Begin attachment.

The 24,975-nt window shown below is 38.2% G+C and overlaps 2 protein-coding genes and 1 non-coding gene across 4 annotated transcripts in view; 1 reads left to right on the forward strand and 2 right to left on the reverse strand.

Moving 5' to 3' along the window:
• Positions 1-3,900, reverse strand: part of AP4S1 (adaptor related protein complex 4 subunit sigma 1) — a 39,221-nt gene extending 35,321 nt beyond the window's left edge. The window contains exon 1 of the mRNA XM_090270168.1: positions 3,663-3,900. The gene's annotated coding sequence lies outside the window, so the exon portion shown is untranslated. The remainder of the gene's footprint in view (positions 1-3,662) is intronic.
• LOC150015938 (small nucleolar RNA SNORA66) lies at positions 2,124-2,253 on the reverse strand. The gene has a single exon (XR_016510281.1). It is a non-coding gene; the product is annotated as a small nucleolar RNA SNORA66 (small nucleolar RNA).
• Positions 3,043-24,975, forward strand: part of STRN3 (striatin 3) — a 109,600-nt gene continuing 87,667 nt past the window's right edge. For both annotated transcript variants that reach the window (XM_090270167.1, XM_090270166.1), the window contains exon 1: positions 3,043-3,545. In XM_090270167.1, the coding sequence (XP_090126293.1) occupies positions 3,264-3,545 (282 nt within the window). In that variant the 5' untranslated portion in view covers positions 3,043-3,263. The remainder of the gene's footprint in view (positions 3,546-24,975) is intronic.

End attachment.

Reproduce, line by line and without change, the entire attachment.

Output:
The 24,975-nt window shown below is 38.2% G+C and overlaps 2 protein-coding genes and 1 non-coding gene across 4 annotated transcripts in view; 1 reads left to right on the forward strand and 2 right to left on the reverse strand.

Moving 5' to 3' along the window:
• Positions 1-3,900, reverse strand: part of AP4S1 (adaptor related protein complex 4 subunit sigma 1) — a 39,221-nt gene extending 35,321 nt beyond the window's left edge. The window contains exon 1 of the mRNA XM_090270168.1: positions 3,663-3,900. The gene's annotated coding sequence lies outside the window, so the exon portion shown is untranslated. The remainder of the gene's footprint in view (positions 1-3,662) is intronic.
• LOC150015938 (small nucleolar RNA SNORA66) lies at positions 2,124-2,253 on the reverse strand. The gene has a single exon (XR_016510281.1). It is a non-coding gene; the product is annotated as a small nucleolar RNA SNORA66 (small nucleolar RNA).
• Positions 3,043-24,975, forward strand: part of STRN3 (striatin 3) — a 109,600-nt gene continuing 87,667 nt past the window's right edge. For both annotated transcript variants that reach the window (XM_090270167.1, XM_090270166.1), the window contains exon 1: positions 3,043-3,545. In XM_090270167.1, the coding sequence (XP_090126293.1) occupies positions 3,264-3,545 (282 nt within the window). In that variant the 5' untranslated portion in view covers positions 3,043-3,263. The remainder of the gene's footprint in view (positions 3,546-24,975) is intronic.